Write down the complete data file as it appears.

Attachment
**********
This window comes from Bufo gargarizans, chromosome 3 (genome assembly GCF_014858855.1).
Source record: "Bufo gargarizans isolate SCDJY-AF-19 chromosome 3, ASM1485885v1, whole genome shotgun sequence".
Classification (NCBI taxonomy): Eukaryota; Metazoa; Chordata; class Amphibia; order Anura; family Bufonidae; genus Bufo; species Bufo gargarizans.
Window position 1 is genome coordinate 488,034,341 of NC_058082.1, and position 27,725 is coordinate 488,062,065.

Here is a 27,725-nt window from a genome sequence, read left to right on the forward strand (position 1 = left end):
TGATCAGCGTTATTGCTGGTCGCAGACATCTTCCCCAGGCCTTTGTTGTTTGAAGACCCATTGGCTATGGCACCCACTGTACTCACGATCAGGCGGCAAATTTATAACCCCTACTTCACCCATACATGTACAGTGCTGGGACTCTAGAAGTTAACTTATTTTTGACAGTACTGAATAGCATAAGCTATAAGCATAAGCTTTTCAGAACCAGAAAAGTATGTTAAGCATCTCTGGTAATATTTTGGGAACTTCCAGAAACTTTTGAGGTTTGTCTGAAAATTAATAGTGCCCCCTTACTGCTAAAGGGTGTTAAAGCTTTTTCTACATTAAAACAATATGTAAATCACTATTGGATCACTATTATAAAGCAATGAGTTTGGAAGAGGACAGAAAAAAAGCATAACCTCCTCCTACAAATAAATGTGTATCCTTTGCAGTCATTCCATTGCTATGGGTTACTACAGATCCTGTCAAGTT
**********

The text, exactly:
This window comes from Bufo gargarizans, chromosome 3 (genome assembly GCF_014858855.1).
Source record: "Bufo gargarizans isolate SCDJY-AF-19 chromosome 3, ASM1485885v1, whole genome shotgun sequence".
Classification (NCBI taxonomy): Eukaryota; Metazoa; Chordata; class Amphibia; order Anura; family Bufonidae; genus Bufo; species Bufo gargarizans.
Window position 1 is genome coordinate 488,034,341 of NC_058082.1, and position 27,725 is coordinate 488,062,065.

Here is a 27,725-nt window from a genome sequence, read left to right on the forward strand (position 1 = left end):
TGATCAGCGTTATTGCTGGTCGCAGACATCTTCCCCAGGCCTTTGTTGTTTGAAGACCCATTGGCTATGGCACCCACTGTACTCACGATCAGGCGGCAAATTTATAACCCCTACTTCACCCATACATGTACAGTGCTGGGACTCTAGAAGTTAACTTATTTTTGACAGTACTGAATAGCATAAGCTATAAGCATAAGCTTTTCAGAACCAGAAAAGTATGTTAAGCATCTCTGGTAATATTTTGGGAACTTCCAGAAACTTTTGAGGTTTGTCTGAAAATTAATAGTGCCCCCTTACTGCTAAAGGGTGTTAAAGCTTTTTCTACATTAAAACAATATGTAAATCACTATTGGATCACTATTATAAAGCAATGAGTTTGGAAGAGGACAGAAAAAAAGCATAACCTCCTCCTACAAATAAATGTGTATCCTTTGCAGTCATTCCATTGCTATGGGTTACTACAGATCCTGTCAAGTT